Politics, IN SEE Culture, Special Segment

Delta Candidates’ Core Social Action Principles in the Political Race

Women’s representation in social change dates back centuries, from Harriet Tubman leading slaves to freedom through the Underground Railroad to the Women’s Suffrage Movement on March 3, 1913. The desire to be a part of the change for the welfare of our community led to the creation of Delta Sigma Theta Sorority, Inc. The organization was formed on Christian ideals, and its rich social action past exemplifies its commitment to making society a better place by addressing challenges impacting our community and supporting equality and justice.

L-R: March 3, 1913, Women Suffrage Parade in Washington, DC; Courtesy of the National Woman’s Party Records, Library of Congress; March 1, 2020, Fort Bragg (Now Fort Liberty) Area Alumnae Chapter Delta Sigma Theta Sorority Inc, participation in the 60th Anniversary of Bloody Sunday in Selma, Alabama

Delta’s social action core values have carried the torch of the twenty-two founders’ principles onto a legacy of Delta women, such as Barbara Jordan, Fannie Lou Hamer, Dorothy Heights, Mary McLeod Bethune, Shirley Chisholm, Ketanji Brown-Jackson, and Marcia Fudge, who have taken on a leadership stance on social justice through a political platform to address issues rooted in constitutional bylaws that weren’t based on mere equality.

Courageously taking a stance on a larger platform demonstrates Delta fortitude, particularly throughout challenging times such as the Jim Crow era, gender inequality, voter injustice, and so forth, which spark social action. Societal issues have also prepared its members to have a high level of community involvement and political awareness, influencing activism through initiatives such as Delta Day, partnerships with like-minded organizations, serving our community, and program development to prepare Delta women to run for political office.

L-R: Betty Shabazz, Dorothy Heights, and Shirley Chisholm some of Delta Sigma Theta Sorority Inc. Famous Faces; Photo Credit: Getty Images

As we approach the primary elections, the article reflects on Delta’s women, who are aiming to celebrate a victory on election night.

Courtney Banks-McLaughlin (candidate for NC House Representative): Banks-McLaughlin, a three-term Fayetteville city councilwoman, is a change agent who tackles issues affecting her community and fulfills all constituents’ needs. Her heart and spirit of serving others derived from her childhood and of wanting to see people happy. Her passion for volunteerism and community engagement led her to serve on the city council.

Councilwoman Courtney Banks-McLaughlin (Candidate for NC House Representative, District 42) Professional Headshot ; Courtesy of Courtney Banks-McLaughlin/Facebook

As a third-term Fayetteville City Council member, she served on various city boards and is well versed in both state and municipal concerns. She was nominated by Gov. Roy Cooper to the Governor’s Crime Commission in April 2023. Banks-McLaughlin supports civil, voting, and equality rights for all (women, seniors, veterans, military families, children, etc.).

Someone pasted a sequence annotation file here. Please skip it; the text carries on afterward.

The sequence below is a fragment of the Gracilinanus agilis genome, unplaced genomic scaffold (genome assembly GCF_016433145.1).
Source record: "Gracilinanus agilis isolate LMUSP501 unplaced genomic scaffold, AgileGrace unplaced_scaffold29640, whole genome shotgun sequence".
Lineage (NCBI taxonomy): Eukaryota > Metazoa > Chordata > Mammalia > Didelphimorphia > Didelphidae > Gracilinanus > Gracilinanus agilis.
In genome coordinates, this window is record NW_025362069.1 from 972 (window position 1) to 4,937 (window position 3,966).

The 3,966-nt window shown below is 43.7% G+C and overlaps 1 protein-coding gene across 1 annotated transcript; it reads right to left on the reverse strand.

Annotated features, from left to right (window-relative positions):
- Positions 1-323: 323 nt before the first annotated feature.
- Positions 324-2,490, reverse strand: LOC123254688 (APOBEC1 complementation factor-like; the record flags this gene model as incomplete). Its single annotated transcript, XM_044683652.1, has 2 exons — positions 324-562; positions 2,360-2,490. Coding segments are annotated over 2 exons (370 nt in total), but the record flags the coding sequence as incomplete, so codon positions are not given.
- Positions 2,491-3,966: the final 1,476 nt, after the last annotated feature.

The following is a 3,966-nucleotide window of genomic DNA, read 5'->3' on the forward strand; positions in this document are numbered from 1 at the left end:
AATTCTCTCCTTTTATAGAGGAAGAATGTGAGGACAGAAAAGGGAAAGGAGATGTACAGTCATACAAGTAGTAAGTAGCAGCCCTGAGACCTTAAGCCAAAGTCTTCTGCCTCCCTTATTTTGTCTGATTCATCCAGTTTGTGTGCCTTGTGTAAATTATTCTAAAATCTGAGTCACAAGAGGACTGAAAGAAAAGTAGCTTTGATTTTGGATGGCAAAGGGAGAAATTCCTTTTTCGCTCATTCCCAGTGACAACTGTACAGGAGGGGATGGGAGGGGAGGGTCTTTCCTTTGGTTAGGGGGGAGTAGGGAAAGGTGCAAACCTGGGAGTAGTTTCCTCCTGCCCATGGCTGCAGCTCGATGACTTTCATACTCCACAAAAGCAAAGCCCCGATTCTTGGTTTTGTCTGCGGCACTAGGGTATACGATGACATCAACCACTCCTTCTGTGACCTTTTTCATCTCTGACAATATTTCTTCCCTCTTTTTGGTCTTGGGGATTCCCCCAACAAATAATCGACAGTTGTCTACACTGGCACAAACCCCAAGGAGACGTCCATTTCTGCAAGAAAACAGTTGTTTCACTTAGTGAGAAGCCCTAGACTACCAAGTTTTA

Her goal is to bring about good change through openness to her constituents’ concerns and issues. She also looks to bring visibility and availability to the needs of District 42 citizens, which includes Fayetteville, Spring Lake, and Fort Liberty.

Satana DeBerry (Candidate for North Carolina District Attorney): As District Attorney, DeBerry emphasized serious crime prosecution, adopted procedures to eliminate needless pretrial detention and court engagement, and sought to promote confidence and equity in the justice system.

Durham County DA, Satana DeBerry (Candidate for NC Attorney General) Professional Headshot: Courtesy of DeBerry4da.com

Throughout her career, DeBerry has fought to remove structures that limit the lives of low-income individuals, families, communities of color, and other oppressed groups. She brings extensive experience to the District Attorney’s office, having previously worked as a criminal defense attorney in her hometown of Hamlet, North Carolina, as General Counsel for the North Carolina Department of Health and Human Services, and as Executive Director of the nonprofit North Carolina Housing Coalition.

Lora Cubbage (candidate for NC Supreme Court): Judge Cubbage spent countless hours behind a barber chair learning about the needs and problems of the Greensboro, North Carolina, community. Her barbershop served as a safe haven for open discussions about the sensitive problems of judicial inequity.

Judge Lora Cubbage, District 24A of the NC 4th Superior Court Division), (Candidate for NC Supreme Court); Courtesy of Ballotpedia.com

From there, she recognized she had a greater calling to serve in a position that would allow her to influence social change and senior officials, which molded her view of the tremendous influence of the court system on everyday life. Cubbage has since served in North Carolina as an Assistant District Attorney, Assistant Attorney General, and District Court Judge. She was appointed by Governor Cooper in March 2018 as Superior Court Judge.

The Delta women’s representation is a prime example of the milestones Delta women have reached, from gender inequality to racism, to promote social reform, equality, justice, and civic advancement. Although we still have ways to go, their candidacy for their desired political seat will continue the legacy of the Delta greats, who aspire to be the change that impacts their community.

Related Posts

Leave a Reply

Your email address will not be published. Required fields are marked *

The reCAPTCHA verification period has expired. Please reload the page.